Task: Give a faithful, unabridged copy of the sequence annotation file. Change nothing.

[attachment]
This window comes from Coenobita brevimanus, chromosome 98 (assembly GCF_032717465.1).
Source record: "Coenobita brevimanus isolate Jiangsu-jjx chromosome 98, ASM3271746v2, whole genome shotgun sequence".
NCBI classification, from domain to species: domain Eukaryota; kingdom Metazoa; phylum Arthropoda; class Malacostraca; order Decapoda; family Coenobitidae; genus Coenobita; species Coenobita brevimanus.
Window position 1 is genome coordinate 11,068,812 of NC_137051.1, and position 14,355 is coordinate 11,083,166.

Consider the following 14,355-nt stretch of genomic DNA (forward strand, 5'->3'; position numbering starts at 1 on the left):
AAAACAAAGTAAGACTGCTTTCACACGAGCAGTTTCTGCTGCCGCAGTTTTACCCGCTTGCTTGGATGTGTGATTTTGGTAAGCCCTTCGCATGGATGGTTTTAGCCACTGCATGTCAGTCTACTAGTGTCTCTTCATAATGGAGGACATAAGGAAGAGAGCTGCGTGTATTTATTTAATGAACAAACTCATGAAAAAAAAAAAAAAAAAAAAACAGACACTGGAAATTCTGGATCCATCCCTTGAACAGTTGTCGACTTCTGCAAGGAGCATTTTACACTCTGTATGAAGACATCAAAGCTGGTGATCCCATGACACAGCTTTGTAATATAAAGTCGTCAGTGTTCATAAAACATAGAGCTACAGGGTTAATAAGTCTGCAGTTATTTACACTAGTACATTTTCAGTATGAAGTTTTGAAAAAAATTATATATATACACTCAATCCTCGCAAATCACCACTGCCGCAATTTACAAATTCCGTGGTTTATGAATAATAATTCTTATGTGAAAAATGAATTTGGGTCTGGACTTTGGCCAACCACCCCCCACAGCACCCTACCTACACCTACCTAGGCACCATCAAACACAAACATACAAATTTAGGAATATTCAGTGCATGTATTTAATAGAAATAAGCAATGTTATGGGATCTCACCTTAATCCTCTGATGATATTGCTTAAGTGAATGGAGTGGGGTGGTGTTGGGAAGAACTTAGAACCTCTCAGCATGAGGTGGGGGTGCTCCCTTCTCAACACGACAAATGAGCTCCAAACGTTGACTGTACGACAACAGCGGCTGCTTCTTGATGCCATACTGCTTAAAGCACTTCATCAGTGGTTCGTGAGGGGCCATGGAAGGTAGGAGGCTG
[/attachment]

This window comes from Coenobita brevimanus, chromosome 98 (assembly GCF_032717465.1).
Source record: "Coenobita brevimanus isolate Jiangsu-jjx chromosome 98, ASM3271746v2, whole genome shotgun sequence".
NCBI classification, from domain to species: domain Eukaryota; kingdom Metazoa; phylum Arthropoda; class Malacostraca; order Decapoda; family Coenobitidae; genus Coenobita; species Coenobita brevimanus.
Window position 1 is genome coordinate 11,068,812 of NC_137051.1, and position 14,355 is coordinate 11,083,166.

Consider the following 14,355-nt stretch of genomic DNA (forward strand, 5'->3'; position numbering starts at 1 on the left):
AAAACAAAGTAAGACTGCTTTCACACGAGCAGTTTCTGCTGCCGCAGTTTTACCCGCTTGCTTGGATGTGTGATTTTGGTAAGCCCTTCGCATGGATGGTTTTAGCCACTGCATGTCAGTCTACTAGTGTCTCTTCATAATGGAGGACATAAGGAAGAGAGCTGCGTGTATTTATTTAATGAACAAACTCATGAAAAAAAAAAAAAAAAAAAAACAGACACTGGAAATTCTGGATCCATCCCTTGAACAGTTGTCGACTTCTGCAAGGAGCATTTTACACTCTGTATGAAGACATCAAAGCTGGTGATCCCATGACACAGCTTTGTAATATAAAGTCGTCAGTGTTCATAAAACATAGAGCTACAGGGTTAATAAGTCTGCAGTTATTTACACTAGTACATTTTCAGTATGAAGTTTTGAAAAAAATTATATATATACACTCAATCCTCGCAAATCACCACTGCCGCAATTTACAAATTCCGTGGTTTATGAATAATAATTCTTATGTGAAAAATGAATTTGGGTCTGGACTTTGGCCAACCACCCCCCACAGCACCCTACCTACACCTACCTAGGCACCATCAAACACAAACATACAAATTTAGGAATATTCAGTGCATGTATTTAATAGAAATAAGCAATGTTATGGGATCTCACCTTAATCCTCTGATGATATTGCTTAAGTGAATGGAGTGGGGTGGTGTTGGGAAGAACTTAGAACCTCTCAGCATGAGGTGGGGGTGCTCCCTTCTCAACACGACAAATGAGCTCCAAACGTTGACTGTACGACAACAGCGGCTGCTTCTTGATGCCATACTGCTTAAAGCACTTCATCAGTGGTTCGTGAGGGGCCATGGAAGGTAGGAGGCTG